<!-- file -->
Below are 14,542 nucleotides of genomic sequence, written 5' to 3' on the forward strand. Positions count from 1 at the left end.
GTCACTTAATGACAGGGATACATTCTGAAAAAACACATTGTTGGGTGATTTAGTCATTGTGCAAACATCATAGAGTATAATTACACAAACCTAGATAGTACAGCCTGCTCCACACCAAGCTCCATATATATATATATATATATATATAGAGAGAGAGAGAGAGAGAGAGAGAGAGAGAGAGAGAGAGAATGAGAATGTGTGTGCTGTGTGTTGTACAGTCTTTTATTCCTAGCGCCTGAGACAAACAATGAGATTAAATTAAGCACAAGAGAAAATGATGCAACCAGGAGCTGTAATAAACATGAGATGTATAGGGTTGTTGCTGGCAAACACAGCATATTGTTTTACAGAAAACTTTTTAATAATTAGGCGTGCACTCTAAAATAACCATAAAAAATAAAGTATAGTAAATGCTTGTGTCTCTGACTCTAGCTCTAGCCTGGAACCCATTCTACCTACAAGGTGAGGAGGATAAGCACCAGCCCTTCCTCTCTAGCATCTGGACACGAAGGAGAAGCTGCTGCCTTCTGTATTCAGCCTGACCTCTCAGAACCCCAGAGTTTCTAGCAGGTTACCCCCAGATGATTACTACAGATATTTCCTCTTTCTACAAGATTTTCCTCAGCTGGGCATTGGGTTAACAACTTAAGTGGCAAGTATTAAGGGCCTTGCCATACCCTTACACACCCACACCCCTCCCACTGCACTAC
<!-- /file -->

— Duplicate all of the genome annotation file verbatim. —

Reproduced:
Below are 14,542 nucleotides of genomic sequence, written 5' to 3' on the forward strand. Positions count from 1 at the left end.
GTCACTTAATGACAGGGATACATTCTGAAAAAACACATTGTTGGGTGATTTAGTCATTGTGCAAACATCATAGAGTATAATTACACAAACCTAGATAGTACAGCCTGCTCCACACCAAGCTCCATATATATATATATATATATATATAGAGAGAGAGAGAGAGAGAGAGAGAGAGAGAGAGAGAGAGAATGAGAATGTGTGTGCTGTGTGTTGTACAGTCTTTTATTCCTAGCGCCTGAGACAAACAATGAGATTAAATTAAGCACAAGAGAAAATGATGCAACCAGGAGCTGTAATAAACATGAGATGTATAGGGTTGTTGCTGGCAAACACAGCATATTGTTTTACAGAAAACTTTTTAATAATTAGGCGTGCACTCTAAAATAACCATAAAAAATAAAGTATAGTAAATGCTTGTGTCTCTGACTCTAGCTCTAGCCTGGAACCCATTCTACCTACAAGGTGAGGAGGATAAGCACCAGCCCTTCCTCTCTAGCATCTGGACACGAAGGAGAAGCTGCTGCCTTCTGTATTCAGCCTGACCTCTCAGAACCCCAGAGTTTCTAGCAGGTTACCCCCAGATGATTACTACAGATATTTCCTCTTTCTACAAGATTTTCCTCAGCTGGGCATTGGGTTAACAACTTAAGTGGCAAGTATTAAGGGCCTTGCCATACCCTTACACACCCACACCCCTCCCACTGCACTAC